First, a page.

New Jersey Water Science Center

Hydraulic and Solute-Transport Properties and Simulated Advective Transport of Contaminated Ground Water in a Fractured Rock Aquifer at the Naval Air Warfare Center, West Trenton, New Jersey, 2003

Prepared in cooperation with the U.S. Department of the Navy

By Jean C. Lewis-Brown, Glen B. Carleton, and Thomas E. Imbrigiotta

Scientific Investigations Report 2005-5049

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Volatile organic compounds, predominantly trichloroethylene and its degradation products, have been detected in ground water at the Naval Air Warfare Center (NAWC), West Trenton, New Jersey. An air-stripping pump-and-treat system has been in operation at the NAWC since 1998. An existing ground-water-flow model was used to evaluate the effect of a change in the configuration of the network of recovery wells in the pump-and-treat system on flow paths of contaminated ground water.

The NAWC is underlain by a fractured-rock aquifer composed of dipping layers of sedimentary rocks of the Lockatong and Stockton Formations. Hydraulic and solute-transport properties of the part of the aquifer composed of the Lockatong Formation were measured using aquifer tests and tracer tests. The heterogeneity of the rocks causes a wide range of values of each parameter measured. Transmissivity ranges from 95 to 1,300 feet squared per day; the storage coefficient ranges from 9 x 10-5 to 5 x 10-3; and the effective porosity ranges from 0.0003 to 0.002.

The average linear velocity of contaminated ground water was determined for ambient conditions (when no wells at the site are pumped) using an existing ground-water-flow model, particle-tracking techniques, and the porosity values determined in this study. The average linear velocity of flow paths beginning at each contaminated well and ending at the streams where the flow paths terminate ranges from 0.08 to 130 feet per day. As a result of a change in the pump-and-treat system (adding a 165-foot-deep well pumped at 5 gallons per minute and reducing the pumping rate at a nearby 41-foot-deep well by the same amount), water in the vicinity of three 100- to 165-foot-deep wells flows to the deep well rather than the shallower well.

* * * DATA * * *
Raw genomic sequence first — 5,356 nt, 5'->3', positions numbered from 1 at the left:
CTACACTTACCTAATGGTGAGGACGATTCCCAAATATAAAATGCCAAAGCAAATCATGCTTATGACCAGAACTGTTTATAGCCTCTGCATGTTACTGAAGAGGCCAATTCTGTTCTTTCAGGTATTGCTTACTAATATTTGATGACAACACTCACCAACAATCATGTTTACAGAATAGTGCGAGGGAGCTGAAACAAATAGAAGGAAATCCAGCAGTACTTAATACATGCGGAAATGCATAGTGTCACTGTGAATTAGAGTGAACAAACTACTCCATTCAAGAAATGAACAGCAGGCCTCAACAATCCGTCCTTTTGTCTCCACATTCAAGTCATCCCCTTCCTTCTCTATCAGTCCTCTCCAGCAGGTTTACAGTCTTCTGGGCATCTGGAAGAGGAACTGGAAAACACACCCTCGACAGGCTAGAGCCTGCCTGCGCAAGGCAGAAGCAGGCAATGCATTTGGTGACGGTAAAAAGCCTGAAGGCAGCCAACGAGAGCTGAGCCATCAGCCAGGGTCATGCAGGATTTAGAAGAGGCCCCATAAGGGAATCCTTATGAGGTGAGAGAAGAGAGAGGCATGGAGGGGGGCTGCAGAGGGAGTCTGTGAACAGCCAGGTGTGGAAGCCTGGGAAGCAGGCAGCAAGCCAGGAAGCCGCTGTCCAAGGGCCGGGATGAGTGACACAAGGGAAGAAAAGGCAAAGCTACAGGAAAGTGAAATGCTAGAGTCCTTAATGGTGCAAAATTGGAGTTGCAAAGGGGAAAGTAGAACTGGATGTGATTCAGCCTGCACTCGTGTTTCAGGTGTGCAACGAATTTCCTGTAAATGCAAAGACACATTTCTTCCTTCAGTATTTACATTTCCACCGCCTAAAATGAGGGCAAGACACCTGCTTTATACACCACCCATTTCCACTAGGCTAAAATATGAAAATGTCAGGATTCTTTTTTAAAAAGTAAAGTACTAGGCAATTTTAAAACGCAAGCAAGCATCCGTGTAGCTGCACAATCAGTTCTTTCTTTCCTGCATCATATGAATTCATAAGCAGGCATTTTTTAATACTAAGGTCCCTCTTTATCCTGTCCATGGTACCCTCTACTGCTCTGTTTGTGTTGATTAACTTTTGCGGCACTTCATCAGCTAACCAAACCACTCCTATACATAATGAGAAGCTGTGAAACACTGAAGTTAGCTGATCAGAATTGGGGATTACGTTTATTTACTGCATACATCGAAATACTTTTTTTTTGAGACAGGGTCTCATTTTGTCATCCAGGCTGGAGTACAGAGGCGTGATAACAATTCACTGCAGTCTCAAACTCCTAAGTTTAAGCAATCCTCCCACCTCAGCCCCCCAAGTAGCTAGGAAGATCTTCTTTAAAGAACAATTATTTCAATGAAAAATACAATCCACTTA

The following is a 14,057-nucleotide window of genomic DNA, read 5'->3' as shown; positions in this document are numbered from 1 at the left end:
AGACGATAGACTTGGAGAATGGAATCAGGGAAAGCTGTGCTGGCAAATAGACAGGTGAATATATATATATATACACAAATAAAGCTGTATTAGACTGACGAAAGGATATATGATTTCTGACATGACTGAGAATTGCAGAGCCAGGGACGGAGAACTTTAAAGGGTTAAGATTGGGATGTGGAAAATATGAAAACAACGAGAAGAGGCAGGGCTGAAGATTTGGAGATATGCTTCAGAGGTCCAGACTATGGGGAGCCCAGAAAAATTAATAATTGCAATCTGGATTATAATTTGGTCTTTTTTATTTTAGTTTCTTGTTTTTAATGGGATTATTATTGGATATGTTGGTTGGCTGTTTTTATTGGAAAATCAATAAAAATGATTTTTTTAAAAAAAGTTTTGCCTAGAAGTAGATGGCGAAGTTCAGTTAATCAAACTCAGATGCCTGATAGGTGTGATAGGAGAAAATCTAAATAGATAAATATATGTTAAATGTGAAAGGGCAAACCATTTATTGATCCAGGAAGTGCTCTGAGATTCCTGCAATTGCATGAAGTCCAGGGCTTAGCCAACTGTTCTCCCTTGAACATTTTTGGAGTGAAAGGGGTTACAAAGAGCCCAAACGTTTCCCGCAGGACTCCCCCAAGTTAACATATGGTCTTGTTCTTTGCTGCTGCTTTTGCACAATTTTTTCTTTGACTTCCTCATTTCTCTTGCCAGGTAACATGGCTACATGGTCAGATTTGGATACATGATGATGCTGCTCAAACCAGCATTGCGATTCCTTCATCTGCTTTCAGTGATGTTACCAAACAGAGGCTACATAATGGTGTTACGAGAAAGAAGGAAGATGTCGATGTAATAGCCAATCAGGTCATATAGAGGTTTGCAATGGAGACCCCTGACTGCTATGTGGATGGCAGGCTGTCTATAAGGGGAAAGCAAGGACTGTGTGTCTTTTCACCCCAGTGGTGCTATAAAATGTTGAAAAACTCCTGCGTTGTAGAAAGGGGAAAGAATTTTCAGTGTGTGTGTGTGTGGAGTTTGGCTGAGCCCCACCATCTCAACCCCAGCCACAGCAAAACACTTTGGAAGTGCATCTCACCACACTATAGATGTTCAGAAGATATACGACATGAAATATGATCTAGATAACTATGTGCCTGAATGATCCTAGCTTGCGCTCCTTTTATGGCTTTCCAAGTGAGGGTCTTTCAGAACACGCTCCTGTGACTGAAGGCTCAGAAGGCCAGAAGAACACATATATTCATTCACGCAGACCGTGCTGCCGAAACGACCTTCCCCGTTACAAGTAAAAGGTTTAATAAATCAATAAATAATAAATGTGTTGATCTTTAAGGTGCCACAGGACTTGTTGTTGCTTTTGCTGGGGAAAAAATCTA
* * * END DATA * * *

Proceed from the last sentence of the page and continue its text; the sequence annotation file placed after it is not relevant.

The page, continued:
Purpose and scope

Hydrogeologic framework

Site selection

Hydraulic and solute-transport properties

Transmissivity and storage coefficient

Field methods

Analysis methods

Estimated values

Longitudinal dispersivity and effective porosity

Field methods

Analysis methods

Estimated values

Simulated advective transport of contaminated ground water

Travel time and velocity under ambient conditions

Discharge points during operation of pump-and-treat system

Suggestions for additional work

Summary and conclusions


References cited

Appendix 1: Aquifer-test solution parameters

Download: PDF of SIR2005-5049 (3Mb).

U.S. Department of the Interior, U.S. Geological Survey
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